NoHo Hospitality Group, the New York-based restaurant group headed by chef Andrew Carmellini, Luke Ostrom and Josh Pickard, is opening its second Baltimore outpost next week: Rye Street Tavern in Port Covington.
Set to open Tuesday, the new restaurant adjacent to Sagamore Spirit distillery comes on the heels of their first local restaurant and bar, Rec Pier Chop House and the Cannon Room at the Sagamore Pendry Baltimore in Fells Point. Rye Street Tavern will initially open for drinks and dinner, adding brunch and lunch service within about a month and employing about 140 people.
We sat down with Carmellini, a James Beard Award winner, and Ostrom to talk about their entry into Baltimore and impressions of the city’s food scene.
How have things been at the hotel and has it met your expectations?
Luke Ostrom: I’d say the first six months have been pretty great. They’ve in a lot of ways exceeded our expectations as far as the volume of people that have really shown a lot of interest in checking it out. We’re doing a full meal over there so we’ve been very busy.
Andrew Carmellini: I think we were a little bit overwhelmed in a way because when you come to a new city — we’re based in New York but we have one restaurant in Miami — so when you come to a new city there’s some apprehension. It’s like, are people going to like it? Are people going to show up? We have a great local partner and we’re here to represent and do a great job, to do what we do. And people showed up. We had to adjust some things in the beginning just to be able to control it in a nice way, but now six months in, the team’s stabilized, everyone feels good, those kind of first-month jitters are not there anymore.
What sort of adjustments did you have to make?
AC: One of the things we learned right away is Baltimore likes a cocktail, which is great, we love cocktails. We made some adjustments just to be able to sell a lot of cocktails in a right way, in a quick way, and do what we do and just adjust locally, which was really more of a speed issue from the beginning. It was like, “Oh my god — we’re selling so many cocktails. Let’s adjust quickly, let’s add a few more bartenders.” We redesigned the bar a little bit.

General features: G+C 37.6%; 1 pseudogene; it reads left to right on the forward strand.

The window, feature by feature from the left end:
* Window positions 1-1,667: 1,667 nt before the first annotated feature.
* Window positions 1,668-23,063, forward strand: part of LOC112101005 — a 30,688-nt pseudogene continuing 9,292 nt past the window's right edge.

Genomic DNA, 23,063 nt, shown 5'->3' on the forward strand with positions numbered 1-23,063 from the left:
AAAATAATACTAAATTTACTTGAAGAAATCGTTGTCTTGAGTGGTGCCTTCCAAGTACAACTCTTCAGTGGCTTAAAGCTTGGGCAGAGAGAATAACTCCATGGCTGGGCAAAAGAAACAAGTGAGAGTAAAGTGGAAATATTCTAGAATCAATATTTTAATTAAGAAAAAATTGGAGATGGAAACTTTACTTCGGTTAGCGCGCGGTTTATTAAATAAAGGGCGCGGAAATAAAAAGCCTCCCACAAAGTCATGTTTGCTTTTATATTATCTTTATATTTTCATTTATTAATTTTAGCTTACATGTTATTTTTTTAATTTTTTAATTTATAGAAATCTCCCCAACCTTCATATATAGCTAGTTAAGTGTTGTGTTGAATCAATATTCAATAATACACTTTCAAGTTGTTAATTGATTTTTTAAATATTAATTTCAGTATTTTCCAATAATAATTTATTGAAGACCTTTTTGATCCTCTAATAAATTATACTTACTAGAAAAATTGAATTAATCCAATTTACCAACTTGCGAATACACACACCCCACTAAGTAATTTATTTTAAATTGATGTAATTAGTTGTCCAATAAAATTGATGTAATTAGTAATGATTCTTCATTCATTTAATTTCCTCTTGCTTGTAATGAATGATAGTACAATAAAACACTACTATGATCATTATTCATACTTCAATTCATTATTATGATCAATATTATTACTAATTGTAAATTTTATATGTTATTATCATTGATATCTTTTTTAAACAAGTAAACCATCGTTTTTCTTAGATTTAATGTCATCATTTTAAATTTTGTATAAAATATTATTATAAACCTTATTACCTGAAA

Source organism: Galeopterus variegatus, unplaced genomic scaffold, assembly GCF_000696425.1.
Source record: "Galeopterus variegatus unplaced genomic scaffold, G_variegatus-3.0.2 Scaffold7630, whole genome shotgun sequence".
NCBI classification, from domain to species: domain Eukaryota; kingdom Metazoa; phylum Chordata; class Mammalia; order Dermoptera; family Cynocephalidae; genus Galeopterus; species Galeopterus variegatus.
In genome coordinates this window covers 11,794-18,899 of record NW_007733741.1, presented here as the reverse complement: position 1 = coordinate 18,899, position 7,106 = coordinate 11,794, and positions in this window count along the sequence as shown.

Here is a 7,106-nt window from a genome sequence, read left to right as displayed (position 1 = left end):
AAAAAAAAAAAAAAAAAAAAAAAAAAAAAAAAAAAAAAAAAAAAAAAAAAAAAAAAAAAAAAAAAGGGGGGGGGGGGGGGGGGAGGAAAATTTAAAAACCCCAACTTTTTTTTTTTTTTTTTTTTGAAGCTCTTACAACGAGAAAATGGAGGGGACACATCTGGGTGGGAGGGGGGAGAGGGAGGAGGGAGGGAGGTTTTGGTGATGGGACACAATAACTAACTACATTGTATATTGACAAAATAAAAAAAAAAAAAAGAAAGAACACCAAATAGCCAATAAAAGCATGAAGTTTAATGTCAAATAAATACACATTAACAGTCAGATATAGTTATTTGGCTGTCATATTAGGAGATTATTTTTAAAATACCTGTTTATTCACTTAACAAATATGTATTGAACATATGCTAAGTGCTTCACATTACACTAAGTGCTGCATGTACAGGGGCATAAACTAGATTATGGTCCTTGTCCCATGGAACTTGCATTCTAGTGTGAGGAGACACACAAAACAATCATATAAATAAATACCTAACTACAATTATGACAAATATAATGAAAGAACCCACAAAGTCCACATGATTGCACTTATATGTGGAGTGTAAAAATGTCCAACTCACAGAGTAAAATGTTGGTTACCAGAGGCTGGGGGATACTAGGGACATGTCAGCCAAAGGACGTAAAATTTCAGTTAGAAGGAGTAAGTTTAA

LO: We literally physically had to redo the bar a little bit just because we were not able to keep up with the volume of cocktails, which are great problems to have obviously. People like to drink, we like to make drinks, so it’s been working.
What do you hope to achieve with Rye Street Tavern, and what opportunities and challenges do you see? Port Covington is interesting because you’re not only entering a new market, you’re also entering a destination in the making, so how do you approach that?
AC: From a restaurant standpoint, we’re still going to do what we do. The building is very, very, very beautiful. Patrick Sutton did an amazing job with the design here. And part of this training process we’re going through now is just when people come to exude a tavern type of feel. And for me like a great tavern serves great food and serves great drinks but also has a “welcome home” kind of atmosphere. And in a neighborhood where there is no neighborhood right now, it really is a destination. But even coming from Fells or coming from Fed Hill, or if you’re north or south of the city on the 95 corridor, you don’t have to go very far and you feel like you’re somewhere else, which is kind of interesting. If you’re coming through the tunnel it’s the first stop and you really feel like you’re not in Baltimore, but you’re in Baltimore. And so it’s going to be a destination that’s not far, kind of almost like you’re coming down the Eastern Shore but you’re just a couple neighborhoods away.